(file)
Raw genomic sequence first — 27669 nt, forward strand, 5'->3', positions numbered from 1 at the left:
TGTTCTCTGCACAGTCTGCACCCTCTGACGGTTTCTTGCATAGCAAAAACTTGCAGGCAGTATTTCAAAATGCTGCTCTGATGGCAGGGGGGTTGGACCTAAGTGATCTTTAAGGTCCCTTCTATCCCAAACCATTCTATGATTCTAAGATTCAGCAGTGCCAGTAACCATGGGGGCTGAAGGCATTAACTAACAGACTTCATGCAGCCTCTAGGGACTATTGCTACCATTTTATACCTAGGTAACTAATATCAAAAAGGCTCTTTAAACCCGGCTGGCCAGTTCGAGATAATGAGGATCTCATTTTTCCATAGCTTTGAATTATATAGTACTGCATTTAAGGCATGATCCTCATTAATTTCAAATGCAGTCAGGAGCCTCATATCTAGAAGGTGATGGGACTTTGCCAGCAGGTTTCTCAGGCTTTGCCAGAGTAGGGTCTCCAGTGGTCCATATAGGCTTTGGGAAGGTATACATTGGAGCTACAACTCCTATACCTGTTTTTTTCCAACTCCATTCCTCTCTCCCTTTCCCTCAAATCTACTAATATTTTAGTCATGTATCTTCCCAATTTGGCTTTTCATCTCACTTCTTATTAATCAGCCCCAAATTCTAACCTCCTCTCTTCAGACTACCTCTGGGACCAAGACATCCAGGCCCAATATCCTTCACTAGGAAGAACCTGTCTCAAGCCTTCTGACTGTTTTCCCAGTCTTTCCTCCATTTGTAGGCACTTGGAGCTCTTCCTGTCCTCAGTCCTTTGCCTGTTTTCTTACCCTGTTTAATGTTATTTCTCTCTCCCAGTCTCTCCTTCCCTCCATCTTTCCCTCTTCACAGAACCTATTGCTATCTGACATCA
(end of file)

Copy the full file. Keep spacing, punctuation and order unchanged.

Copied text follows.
Raw genomic sequence first — 27669 nt, forward strand, 5'->3', positions numbered from 1 at the left:
TGTTCTCTGCACAGTCTGCACCCTCTGACGGTTTCTTGCATAGCAAAAACTTGCAGGCAGTATTTCAAAATGCTGCTCTGATGGCAGGGGGGTTGGACCTAAGTGATCTTTAAGGTCCCTTCTATCCCAAACCATTCTATGATTCTAAGATTCAGCAGTGCCAGTAACCATGGGGGCTGAAGGCATTAACTAACAGACTTCATGCAGCCTCTAGGGACTATTGCTACCATTTTATACCTAGGTAACTAATATCAAAAAGGCTCTTTAAACCCGGCTGGCCAGTTCGAGATAATGAGGATCTCATTTTTCCATAGCTTTGAATTATATAGTACTGCATTTAAGGCATGATCCTCATTAATTTCAAATGCAGTCAGGAGCCTCATATCTAGAAGGTGATGGGACTTTGCCAGCAGGTTTCTCAGGCTTTGCCAGAGTAGGGTCTCCAGTGGTCCATATAGGCTTTGGGAAGGTATACATTGGAGCTACAACTCCTATACCTGTTTTTTTCCAACTCCATTCCTCTCTCCCTTTCCCTCAAATCTACTAATATTTTAGTCATGTATCTTCCCAATTTGGCTTTTCATCTCACTTCTTATTAATCAGCCCCAAATTCTAACCTCCTCTCTTCAGACTACCTCTGGGACCAAGACATCCAGGCCCAATATCCTTCACTAGGAAGAACCTGTCTCAAGCCTTCTGACTGTTTTCCCAGTCTTTCCTCCATTTGTAGGCACTTGGAGCTCTTCCTGTCCTCAGTCCTTTGCCTGTTTTCTTACCCTGTTTAATGTTATTTCTCTCTCCCAGTCTCTCCTTCCCTCCATCTTTCCCTCTTCACAGAACCTATTGCTATCTGACATCA